Despite the weaknesses I have mentioned, overall Fantasia and Voss do a great job of summarizing the history of the American labor movement, how it got into the mess it is today, and possible avenues out of the mess. The book is hopeful without being naive.

The New Social Face of Buddhism: A Call to Action
The New Social Face of Buddhism: A Call to Action
by Ken Jones
Edition: Paperback
Price: $12.81
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11 of 12 people found the following review helpful
4.0 out of 5 stars a Buddhist social theory, July 8, 2005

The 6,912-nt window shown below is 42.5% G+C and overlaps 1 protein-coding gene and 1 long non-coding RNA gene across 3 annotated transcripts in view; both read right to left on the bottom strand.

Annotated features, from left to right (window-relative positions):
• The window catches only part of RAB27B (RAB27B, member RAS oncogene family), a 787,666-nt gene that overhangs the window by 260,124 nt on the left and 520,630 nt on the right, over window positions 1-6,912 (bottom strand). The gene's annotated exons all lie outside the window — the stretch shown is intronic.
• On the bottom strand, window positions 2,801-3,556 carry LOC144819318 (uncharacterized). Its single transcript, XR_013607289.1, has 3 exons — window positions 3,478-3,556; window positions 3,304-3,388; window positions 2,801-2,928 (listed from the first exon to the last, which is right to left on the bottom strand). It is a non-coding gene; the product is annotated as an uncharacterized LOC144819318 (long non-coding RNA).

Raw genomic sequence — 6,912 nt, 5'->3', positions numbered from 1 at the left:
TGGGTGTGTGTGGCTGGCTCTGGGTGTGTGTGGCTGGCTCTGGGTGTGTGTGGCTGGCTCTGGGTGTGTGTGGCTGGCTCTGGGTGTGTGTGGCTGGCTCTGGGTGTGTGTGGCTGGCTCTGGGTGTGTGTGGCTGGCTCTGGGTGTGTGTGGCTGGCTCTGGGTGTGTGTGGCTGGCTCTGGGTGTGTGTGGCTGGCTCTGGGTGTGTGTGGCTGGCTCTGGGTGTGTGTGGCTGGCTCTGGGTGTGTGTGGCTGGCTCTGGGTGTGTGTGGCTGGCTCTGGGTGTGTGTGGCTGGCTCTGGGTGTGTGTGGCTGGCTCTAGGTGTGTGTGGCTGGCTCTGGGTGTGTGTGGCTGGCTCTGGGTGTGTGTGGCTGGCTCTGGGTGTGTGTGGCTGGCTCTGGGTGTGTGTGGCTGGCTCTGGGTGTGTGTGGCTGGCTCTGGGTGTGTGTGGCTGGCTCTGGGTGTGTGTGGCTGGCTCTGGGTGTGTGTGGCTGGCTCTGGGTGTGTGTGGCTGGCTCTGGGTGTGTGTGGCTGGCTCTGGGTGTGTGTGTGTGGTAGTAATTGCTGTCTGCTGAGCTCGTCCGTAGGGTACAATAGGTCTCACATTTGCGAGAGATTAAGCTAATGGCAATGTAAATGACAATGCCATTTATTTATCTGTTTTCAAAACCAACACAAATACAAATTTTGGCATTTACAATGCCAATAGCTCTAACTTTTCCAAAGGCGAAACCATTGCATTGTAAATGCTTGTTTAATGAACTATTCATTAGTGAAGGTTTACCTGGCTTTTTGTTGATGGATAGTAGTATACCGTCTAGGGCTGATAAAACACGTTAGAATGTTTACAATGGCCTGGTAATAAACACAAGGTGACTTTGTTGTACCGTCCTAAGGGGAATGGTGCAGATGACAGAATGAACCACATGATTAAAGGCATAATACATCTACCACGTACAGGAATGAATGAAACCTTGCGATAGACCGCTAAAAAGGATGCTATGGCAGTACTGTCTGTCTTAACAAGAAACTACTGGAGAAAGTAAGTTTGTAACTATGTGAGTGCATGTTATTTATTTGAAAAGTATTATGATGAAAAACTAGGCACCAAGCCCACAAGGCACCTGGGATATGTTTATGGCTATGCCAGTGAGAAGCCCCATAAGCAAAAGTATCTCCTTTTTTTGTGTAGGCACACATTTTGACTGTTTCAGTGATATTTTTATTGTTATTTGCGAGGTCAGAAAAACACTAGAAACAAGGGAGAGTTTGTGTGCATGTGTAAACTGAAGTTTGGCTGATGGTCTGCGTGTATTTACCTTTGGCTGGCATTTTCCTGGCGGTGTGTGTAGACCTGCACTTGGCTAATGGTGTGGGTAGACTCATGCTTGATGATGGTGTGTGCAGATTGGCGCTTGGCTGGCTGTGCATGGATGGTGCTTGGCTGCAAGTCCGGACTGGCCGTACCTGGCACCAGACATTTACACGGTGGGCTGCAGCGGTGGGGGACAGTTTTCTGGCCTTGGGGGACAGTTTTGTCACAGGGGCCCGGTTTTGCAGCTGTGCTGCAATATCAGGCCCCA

As Jones notes, traditional Buddhist teachings tend to lack much in the way of social teachings other than basic injunctions to kings on how to rule justly. This has much to do with the social and historical context in which Buddhism originated, where there wasn't really any traditional of social theory (though Buddhism did develop highly complex psychological theories). In this day and age of major social crises, Jones argues we can no longer afford to pay attention to the ethical implications of our actions only for that group of people we meet face-to-face--we must consider the ethical implications of our actions for the whole world. He discusses some of the history of socially engaged Buddhism in Asia and the West, then sets out to develop his own Buddhist social theory.